Robert F. Kennedy Jr. Opts Against Libertarian Run After Iowa Ballot Access Victory

During a rally in Iowa on Saturday Independent presidential candidate Robert F. Kennedy Jr. announced he has decided against running as a Libertarian candidate to aid in his quest to secure ballot access in all 50 states, a departure from his previous stance of keeping the door open.

Kennedy told ABC News:

Kennedy’s West Des Moines event served as a victory lap after using a loophole in state law to gain ballot access by holding a one-day convention instead of gathering signatures on a petition. State law requires a minimum of 500 eligible voters from at least 25 of Iowa’s 99 counties. Kennedy’s campaign cleared that benchmark, reporting 686 credentialed delegates from over 35 Iowa counties, while those numbers are still pending approval from the Iowa Secretary of State’s office.

Kennedy thanked Iowans in a post to X, the social media platform previously known as Twitter, writing:

An undecided voter who expressed frustration with the two-party system, Kristy Tierney, 45, drove about 180 miles from eastern Iowa to help voters have another option on the ballot in November, telling ABC:

In an interview, Kennedy told ABC that he found the single-day event to be easier than collecting the 3,500 signatures required to appear as an Independent on November’s ballot, saying he has “100% confidence” in the campaign’s ability to replicate the success it found it the Hawkeye State nationwide.

Kennedy said: “We’re going to add probably two to three states a week.”

Kennedy has previously faced some challenges in gaining ballot access as an Independent, including having a completed haul of signatures rejected in Nevada over a technicality. This led to Kennedy keeping his options open and considering leading the Libertarian ticket to secure nationwide ballot access.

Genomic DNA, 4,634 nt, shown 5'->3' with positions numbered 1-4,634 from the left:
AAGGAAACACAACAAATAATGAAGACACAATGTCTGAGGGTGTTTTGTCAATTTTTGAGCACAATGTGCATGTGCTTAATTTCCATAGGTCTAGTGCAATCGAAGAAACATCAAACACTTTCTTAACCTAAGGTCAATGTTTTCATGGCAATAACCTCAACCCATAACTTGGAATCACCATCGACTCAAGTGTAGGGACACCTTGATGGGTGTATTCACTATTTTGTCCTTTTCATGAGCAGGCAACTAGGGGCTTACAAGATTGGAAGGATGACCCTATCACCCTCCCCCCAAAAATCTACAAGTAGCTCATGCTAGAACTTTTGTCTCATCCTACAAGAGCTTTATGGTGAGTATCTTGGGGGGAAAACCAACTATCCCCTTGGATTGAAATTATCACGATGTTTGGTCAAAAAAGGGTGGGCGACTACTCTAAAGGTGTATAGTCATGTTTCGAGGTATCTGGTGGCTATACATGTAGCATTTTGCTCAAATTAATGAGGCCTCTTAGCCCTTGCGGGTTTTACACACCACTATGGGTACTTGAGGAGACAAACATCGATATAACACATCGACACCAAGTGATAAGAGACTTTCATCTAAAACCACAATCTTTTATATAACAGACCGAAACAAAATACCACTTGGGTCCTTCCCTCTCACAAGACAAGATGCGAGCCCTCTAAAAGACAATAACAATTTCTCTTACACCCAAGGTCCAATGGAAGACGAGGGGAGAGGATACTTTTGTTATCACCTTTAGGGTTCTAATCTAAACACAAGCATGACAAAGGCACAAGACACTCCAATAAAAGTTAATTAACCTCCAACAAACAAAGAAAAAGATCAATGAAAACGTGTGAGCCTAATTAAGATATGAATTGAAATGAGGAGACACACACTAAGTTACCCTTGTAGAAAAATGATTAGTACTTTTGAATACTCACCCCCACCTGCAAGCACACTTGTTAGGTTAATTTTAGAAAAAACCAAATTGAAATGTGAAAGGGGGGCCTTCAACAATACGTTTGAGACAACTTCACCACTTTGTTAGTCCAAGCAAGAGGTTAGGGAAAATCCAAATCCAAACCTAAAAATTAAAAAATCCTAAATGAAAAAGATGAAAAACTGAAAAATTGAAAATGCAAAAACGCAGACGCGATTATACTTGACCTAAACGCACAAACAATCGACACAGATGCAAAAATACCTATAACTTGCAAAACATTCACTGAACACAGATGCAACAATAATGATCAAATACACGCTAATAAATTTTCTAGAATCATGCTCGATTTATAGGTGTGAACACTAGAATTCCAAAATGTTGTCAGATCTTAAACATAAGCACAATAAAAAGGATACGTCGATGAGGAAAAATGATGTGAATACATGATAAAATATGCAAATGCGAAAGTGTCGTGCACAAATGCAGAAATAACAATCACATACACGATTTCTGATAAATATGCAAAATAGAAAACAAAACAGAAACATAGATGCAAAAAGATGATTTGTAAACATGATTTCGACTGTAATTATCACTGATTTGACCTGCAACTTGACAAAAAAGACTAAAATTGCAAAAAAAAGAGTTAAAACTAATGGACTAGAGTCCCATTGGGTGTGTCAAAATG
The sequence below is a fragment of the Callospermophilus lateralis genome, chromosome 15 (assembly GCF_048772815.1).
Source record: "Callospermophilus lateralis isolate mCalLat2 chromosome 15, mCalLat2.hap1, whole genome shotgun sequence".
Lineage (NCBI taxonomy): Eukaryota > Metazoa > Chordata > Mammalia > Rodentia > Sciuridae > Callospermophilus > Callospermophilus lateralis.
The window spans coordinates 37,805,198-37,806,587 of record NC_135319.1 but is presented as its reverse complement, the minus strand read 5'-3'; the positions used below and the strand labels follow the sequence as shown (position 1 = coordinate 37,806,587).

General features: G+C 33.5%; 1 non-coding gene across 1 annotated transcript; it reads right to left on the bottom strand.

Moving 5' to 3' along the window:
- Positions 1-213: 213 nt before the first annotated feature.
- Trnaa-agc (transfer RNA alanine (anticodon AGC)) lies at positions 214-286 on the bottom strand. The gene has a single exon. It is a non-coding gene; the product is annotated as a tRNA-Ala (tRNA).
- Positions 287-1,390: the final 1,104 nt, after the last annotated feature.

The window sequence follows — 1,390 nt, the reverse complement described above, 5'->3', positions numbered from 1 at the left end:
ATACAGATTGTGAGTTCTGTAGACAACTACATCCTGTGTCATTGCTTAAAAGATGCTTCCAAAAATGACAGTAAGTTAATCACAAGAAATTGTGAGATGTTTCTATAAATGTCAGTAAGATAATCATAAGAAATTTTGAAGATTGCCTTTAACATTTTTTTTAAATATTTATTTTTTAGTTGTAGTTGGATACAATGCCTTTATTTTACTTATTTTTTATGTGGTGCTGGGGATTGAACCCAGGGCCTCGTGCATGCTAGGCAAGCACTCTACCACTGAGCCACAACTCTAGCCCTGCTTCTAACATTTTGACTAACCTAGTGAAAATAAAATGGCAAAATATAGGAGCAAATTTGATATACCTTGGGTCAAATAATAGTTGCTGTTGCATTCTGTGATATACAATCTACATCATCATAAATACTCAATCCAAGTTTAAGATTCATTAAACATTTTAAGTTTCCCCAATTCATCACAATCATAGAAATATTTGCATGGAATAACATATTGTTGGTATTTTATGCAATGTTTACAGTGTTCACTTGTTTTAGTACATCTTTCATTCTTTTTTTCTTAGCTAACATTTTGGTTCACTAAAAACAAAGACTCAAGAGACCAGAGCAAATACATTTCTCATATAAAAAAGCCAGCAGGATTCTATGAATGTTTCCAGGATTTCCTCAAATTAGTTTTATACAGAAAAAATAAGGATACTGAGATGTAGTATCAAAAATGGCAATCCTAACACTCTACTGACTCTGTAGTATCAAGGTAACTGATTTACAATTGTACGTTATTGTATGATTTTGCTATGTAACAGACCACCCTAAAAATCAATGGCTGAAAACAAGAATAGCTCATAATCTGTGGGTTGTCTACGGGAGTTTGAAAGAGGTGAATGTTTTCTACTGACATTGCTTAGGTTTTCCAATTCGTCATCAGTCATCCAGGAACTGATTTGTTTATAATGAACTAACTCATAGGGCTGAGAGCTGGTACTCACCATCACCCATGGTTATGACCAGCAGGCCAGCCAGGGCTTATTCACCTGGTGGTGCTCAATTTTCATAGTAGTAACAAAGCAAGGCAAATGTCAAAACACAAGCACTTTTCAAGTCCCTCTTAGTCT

After a Super PAC gathered over the required 15,000 signatures, the Nevada Secretary of State sent a memo to Independent candidates highlighting the statutory requirement for a running mate to appear on the petition. In communications with the SOS office, signature-gathering organizers were told it was not a requirement, information the SOS later called erroneous. Notably, the approved petition didn’t have a space to fill in with the name of a vice presidential candidate. In response, Kennedy has threatened to sue the Secretary of State.

Libertarian Party Chair Angela McArdle stated that she wouldn’t be commenting on Kennedy’s pivot for several days. Kennedy had been a hot topic among libertarians, some expressed reservations about Kennedy’s choice for vice president, attorney Nicole Shanahan, who was absent from Saturday’s event, while others questioned if he was a dues-paying member of the LP. 

The Kennedy campaign has announced securing ballot access in North Carolina, Idaho, and Nebraska, in addition to Saturday’s event in Iowa. According to the campaign, signature-gathering initiatives have been completed in Hawaii, Utah, and New Hampshire, while the official determinations on Nevada remain in the air. 

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